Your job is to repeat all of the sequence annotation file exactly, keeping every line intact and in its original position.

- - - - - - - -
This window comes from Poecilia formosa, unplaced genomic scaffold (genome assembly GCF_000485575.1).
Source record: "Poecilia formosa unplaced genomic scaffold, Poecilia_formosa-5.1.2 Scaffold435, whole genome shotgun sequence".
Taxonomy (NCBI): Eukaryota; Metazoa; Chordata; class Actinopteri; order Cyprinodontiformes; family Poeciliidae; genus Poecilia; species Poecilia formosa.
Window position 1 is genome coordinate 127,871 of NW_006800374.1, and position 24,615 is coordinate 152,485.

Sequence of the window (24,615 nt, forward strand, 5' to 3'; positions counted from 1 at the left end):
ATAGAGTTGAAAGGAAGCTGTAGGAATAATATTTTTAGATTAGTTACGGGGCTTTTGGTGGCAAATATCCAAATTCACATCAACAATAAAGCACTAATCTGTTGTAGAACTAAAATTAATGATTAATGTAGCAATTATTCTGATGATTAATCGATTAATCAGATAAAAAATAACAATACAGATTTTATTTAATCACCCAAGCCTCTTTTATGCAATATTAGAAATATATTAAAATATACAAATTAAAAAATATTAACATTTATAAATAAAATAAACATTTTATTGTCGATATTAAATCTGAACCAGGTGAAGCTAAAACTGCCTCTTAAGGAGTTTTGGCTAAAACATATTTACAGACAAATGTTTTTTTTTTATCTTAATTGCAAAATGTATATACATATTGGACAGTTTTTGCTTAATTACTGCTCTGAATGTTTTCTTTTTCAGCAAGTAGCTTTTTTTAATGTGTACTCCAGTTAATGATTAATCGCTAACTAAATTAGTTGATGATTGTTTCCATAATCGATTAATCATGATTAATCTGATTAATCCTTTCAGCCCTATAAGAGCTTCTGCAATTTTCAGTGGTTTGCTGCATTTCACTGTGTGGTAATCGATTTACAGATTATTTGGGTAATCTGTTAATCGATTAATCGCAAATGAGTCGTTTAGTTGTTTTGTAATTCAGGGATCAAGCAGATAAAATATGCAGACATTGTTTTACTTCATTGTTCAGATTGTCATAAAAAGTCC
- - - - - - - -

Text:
This window comes from Poecilia formosa, unplaced genomic scaffold (genome assembly GCF_000485575.1).
Source record: "Poecilia formosa unplaced genomic scaffold, Poecilia_formosa-5.1.2 Scaffold435, whole genome shotgun sequence".
Taxonomy (NCBI): Eukaryota; Metazoa; Chordata; class Actinopteri; order Cyprinodontiformes; family Poeciliidae; genus Poecilia; species Poecilia formosa.
Window position 1 is genome coordinate 127,871 of NW_006800374.1, and position 24,615 is coordinate 152,485.

Sequence of the window (24,615 nt, forward strand, 5' to 3'; positions counted from 1 at the left end):
ATAGAGTTGAAAGGAAGCTGTAGGAATAATATTTTTAGATTAGTTACGGGGCTTTTGGTGGCAAATATCCAAATTCACATCAACAATAAAGCACTAATCTGTTGTAGAACTAAAATTAATGATTAATGTAGCAATTATTCTGATGATTAATCGATTAATCAGATAAAAAATAACAATACAGATTTTATTTAATCACCCAAGCCTCTTTTATGCAATATTAGAAATATATTAAAATATACAAATTAAAAAATATTAACATTTATAAATAAAATAAACATTTTATTGTCGATATTAAATCTGAACCAGGTGAAGCTAAAACTGCCTCTTAAGGAGTTTTGGCTAAAACATATTTACAGACAAATGTTTTTTTTTTATCTTAATTGCAAAATGTATATACATATTGGACAGTTTTTGCTTAATTACTGCTCTGAATGTTTTCTTTTTCAGCAAGTAGCTTTTTTTAATGTGTACTCCAGTTAATGATTAATCGCTAACTAAATTAGTTGATGATTGTTTCCATAATCGATTAATCATGATTAATCTGATTAATCCTTTCAGCCCTATAAGAGCTTCTGCAATTTTCAGTGGTTTGCTGCATTTCACTGTGTGGTAATCGATTTACAGATTATTTGGGTAATCTGTTAATCGATTAATCGCAAATGAGTCGTTTAGTTGTTTTGTAATTCAGGGATCAAGCAGATAAAATATGCAGACATTGTTTTACTTCATTGTTCAGATTGTCATAAAAAGTCC